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Wizer Block: progress done the right way

As both a downtown small-business owner and a 40-year resident of Lake Oswego, I enthusiastically support the proposed redevelopment of the Wizer Block. An independent analysis says that this development could be worth $100 million to our town, but in so many ways that are harder to quantify, it could be worth much more to this community.

We live in a charming town with a comfortable way of life. However, our community will grow and change over time. That’s healthy, not something to fear. Our city codes allow for and guide that growth and density in a way that keeps Lake Oswego the community we want to continue living in. It gives us a “village atmosphere” without shackling us to a “village notion” that we have outgrown. Well-thought-out, balanced change is what will sustain our comfortable way of life.

We need to think about attracting new residents and businesses, as well as retaining the ones we already have. We must make it possible for people who love living here to stay a part of our community through the different phases of their lives, while at the same time attracting new people.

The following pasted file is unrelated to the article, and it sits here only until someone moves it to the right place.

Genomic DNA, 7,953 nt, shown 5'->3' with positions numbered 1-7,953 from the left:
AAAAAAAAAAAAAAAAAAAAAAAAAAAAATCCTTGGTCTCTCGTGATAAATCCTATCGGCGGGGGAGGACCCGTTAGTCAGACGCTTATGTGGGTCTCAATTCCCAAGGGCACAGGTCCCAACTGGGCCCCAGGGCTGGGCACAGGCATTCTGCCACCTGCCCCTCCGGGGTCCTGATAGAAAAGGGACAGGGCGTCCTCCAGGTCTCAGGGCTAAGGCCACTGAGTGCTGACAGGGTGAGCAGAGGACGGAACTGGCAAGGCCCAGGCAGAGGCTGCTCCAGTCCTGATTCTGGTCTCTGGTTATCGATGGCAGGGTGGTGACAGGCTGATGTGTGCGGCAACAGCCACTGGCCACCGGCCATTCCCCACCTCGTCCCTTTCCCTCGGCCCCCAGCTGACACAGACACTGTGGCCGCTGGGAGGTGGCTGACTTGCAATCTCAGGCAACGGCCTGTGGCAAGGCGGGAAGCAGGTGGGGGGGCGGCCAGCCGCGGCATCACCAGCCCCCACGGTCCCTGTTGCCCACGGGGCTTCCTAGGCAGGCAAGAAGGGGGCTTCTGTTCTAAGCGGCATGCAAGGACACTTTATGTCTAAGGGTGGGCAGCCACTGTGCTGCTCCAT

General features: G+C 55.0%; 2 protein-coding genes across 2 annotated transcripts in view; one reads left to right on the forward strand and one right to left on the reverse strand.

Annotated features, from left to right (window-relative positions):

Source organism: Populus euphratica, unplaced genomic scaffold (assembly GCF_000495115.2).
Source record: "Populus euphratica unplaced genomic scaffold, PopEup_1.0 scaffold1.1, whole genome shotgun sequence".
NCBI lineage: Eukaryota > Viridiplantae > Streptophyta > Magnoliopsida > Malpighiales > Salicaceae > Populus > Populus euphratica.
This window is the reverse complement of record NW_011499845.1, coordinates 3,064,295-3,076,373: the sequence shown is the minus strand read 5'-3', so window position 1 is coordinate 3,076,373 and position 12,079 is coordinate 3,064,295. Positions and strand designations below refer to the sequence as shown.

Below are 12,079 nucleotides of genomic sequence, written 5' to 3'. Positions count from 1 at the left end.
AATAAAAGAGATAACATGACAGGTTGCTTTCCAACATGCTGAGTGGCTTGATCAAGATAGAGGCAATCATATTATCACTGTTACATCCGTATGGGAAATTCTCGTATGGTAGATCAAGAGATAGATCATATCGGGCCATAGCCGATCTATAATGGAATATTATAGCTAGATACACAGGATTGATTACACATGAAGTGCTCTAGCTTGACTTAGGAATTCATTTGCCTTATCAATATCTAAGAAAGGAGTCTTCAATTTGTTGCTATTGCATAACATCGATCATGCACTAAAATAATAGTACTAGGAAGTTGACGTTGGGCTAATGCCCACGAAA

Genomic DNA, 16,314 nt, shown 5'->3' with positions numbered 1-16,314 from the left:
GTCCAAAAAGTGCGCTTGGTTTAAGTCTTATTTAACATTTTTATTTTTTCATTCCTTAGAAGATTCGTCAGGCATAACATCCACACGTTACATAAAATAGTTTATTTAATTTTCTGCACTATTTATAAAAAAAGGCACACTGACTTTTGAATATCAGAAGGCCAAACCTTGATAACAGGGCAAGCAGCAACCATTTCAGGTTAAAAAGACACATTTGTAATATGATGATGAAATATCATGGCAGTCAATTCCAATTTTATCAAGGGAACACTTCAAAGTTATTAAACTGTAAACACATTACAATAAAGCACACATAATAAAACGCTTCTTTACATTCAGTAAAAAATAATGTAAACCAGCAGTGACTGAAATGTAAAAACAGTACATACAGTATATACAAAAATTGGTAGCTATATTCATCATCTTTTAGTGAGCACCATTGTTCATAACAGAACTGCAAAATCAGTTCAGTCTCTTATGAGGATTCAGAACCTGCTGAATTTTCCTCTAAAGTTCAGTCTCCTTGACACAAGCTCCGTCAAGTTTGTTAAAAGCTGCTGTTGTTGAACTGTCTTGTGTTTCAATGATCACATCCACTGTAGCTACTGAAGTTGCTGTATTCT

As I look around, I wonder how our children will be able to live nearby once they go out on their own, start their careers and raise young families. And where will parents go when the demands of taking care of a large home become too much for them, yet they would still like to live here? Right now, Lake Oswego simply does not offer enough housing options for people on those two ends of the spectrum.

Without young families choosing to make their home here, our population will continue to age and our tax base will dwindle, having a profound effect on both our economy and our schools. As our retirees leave town, their disposable income goes with them, and local small businesses will suffer as well.

I think the downtown area would be energized with new Wizer Block residents and businesses. We need more people living downtown, instead of driving to the downtown. Local businesses need more customers close by to survive. This high-quality project helps provide the housing and the people we need.

Downtown can accommodate density better than the surrounding neighborhoods. This project fits the vision and adheres to the city code. The planned beauty of the space and the vision for it will provide multiple long-term benefits to Lake Oswego. We should embrace the opportunity for a downtown economic engine, which is sorely lacking right now.

The City Council needs to green light this project.

Paul Graham is a Lake Oswego resident and business owner.

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